Culture—difficult, long maturing, hyper-prone to overfertilization
Odor—Smell it once and you remember its distinctive odor forever!
Habit—long and lanky with wispy buds
Disease/pest resistance—very resistant to diseases and pests
Indoors—three months or more
Outdoors—harvest late-December through February
Ease to manicure—slow
Water hash quality/quantity from trim—good
‘Skunk #1’ is the ultimate classic! Nearly half of Dutch-grown seeds and Canadian varieties today have a portion of ‘Skunk #1’ genes. ‘Skunk #1’ was developed in 1978 by California-based Sacred Seeds. This single variety transformed cannabis breeding in the Netherlands and the rest of the world. It has been the winner of numerous harvest festivals, including the Cannabis Cup in Amsterdam. You cannot go wrong with this variety. Sensi Seeds registered the name, but you can find this variety at numerous seed banks, and there is a little bit of skunk in countless other varieties. This long history has made ‘Skunk #1’ (and most of its direct derivatives) one of the least-expensive varieties available.
‘Original Skunk #1’ was developed by Sacred Seeds. (MF)
‘Skunk #1’ is probably part of the genetics of 30 percent of the varieties available today.
Potency—strong but able to function on it, low CBD
Genotype—‘Colombian’ sativa/ ‘Afgani’ indica × ‘Acapulco Gold’ Mexican sativa
Culture—easy to grow but sensitive to overfertilization
Odor—distinctive, skunky and sweet, strong but not overpowering
Habit—high flower:leaf ratio; thick long colas; prone to long internode space
Disease/pest resistance—susceptible to mold during flowering
Indoors—50 to 70 days, many early-flowering varieties are available
Outdoors—mid October, excellent greenhouse crop
Ease to manicure—very easy
Water hash quality/quantity from trim—good
‘Northern Lights’ (‘NL’) was developed by “The Indian” on an island in the Pacific Northwest. He started with 11 seeds and named them ‘NL #1’, ‘NL #2’, etc. Of the plants, ‘NL #5,’ ‘NL #8’ and ‘NL #1’ were the best, in that order. Nevil shuttled clones back to Amsterdam from Seattle, Washington, in the mid 1980s. Today, ‘NL #5’ is the main variety of ‘NL’ in use by breeders. ‘Northern Lights #5’ is often crossed with other varieties such as ‘Blueberry’, ‘Haze’, ‘Juicy Fruit’, and ‘Jack Herer’. Varieties are available from Sensi Seeds (who has registered the Northern Lights name), Canadian Professionals, and Nirvana.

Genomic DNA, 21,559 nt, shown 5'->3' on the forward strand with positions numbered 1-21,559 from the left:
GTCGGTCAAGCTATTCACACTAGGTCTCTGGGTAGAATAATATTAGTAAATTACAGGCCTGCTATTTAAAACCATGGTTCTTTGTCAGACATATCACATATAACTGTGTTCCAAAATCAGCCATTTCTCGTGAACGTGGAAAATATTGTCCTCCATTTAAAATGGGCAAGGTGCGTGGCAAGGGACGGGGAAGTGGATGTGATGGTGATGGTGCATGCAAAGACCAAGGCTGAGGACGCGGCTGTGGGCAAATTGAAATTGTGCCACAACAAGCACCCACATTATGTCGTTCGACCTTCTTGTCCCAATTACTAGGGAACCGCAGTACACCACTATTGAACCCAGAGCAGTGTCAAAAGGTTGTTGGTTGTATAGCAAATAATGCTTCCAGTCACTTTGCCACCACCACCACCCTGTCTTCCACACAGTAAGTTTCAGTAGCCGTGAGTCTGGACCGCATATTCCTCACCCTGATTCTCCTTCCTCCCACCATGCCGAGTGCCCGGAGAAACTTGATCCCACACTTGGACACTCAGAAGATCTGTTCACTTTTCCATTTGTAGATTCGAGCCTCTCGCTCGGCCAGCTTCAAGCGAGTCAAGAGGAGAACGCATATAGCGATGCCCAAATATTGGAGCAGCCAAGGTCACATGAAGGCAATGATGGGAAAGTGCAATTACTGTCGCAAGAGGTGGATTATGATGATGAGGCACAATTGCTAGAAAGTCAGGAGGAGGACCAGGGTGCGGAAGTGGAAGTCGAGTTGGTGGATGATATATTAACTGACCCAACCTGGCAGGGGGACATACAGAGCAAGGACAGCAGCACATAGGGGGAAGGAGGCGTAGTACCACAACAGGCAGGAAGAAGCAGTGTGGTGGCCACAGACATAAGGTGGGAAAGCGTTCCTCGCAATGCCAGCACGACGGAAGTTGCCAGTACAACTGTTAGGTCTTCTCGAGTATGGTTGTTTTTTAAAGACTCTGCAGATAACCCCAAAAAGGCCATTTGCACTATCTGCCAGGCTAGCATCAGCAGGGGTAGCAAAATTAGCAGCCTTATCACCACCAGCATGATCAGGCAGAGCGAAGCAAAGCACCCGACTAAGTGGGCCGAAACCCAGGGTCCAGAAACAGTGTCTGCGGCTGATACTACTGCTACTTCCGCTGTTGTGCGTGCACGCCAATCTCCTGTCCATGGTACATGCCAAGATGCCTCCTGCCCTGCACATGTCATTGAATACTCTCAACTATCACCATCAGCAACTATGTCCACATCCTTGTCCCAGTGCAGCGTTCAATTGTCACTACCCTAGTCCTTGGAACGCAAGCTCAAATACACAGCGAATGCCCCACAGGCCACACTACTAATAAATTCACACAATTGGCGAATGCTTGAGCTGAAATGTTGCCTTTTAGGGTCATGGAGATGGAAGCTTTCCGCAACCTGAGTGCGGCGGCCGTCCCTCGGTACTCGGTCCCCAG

‘Northern Lights’ was one of the original, strong breeding plants.
‘Northern Lights #5’ is an absolute must if you grow indoors. This potent, user-friendly plant is also very popular among commercial growers.
Taste—strong, full-bodied, sweet, piney, hashy
High—body stone, couch-lock,
Potency—very strong, great resin production
Genotype—predominately Afghan indica/Thai sativa, very stable
Culture—easy to grow, can be pushed with fertilizer
Habit—high flower:leaf ratio, compact buds, purple tinge to leaves as plant matures
Yield—very good, a favorite among commercial growers
Disease/pest resistance—somewhat resistant to thrips and spider mites, best to cross with sativa
Indoors—60 to 65 days
Ease to manicure—easy and fast
Water hash quality/quantity from trim—good but low volume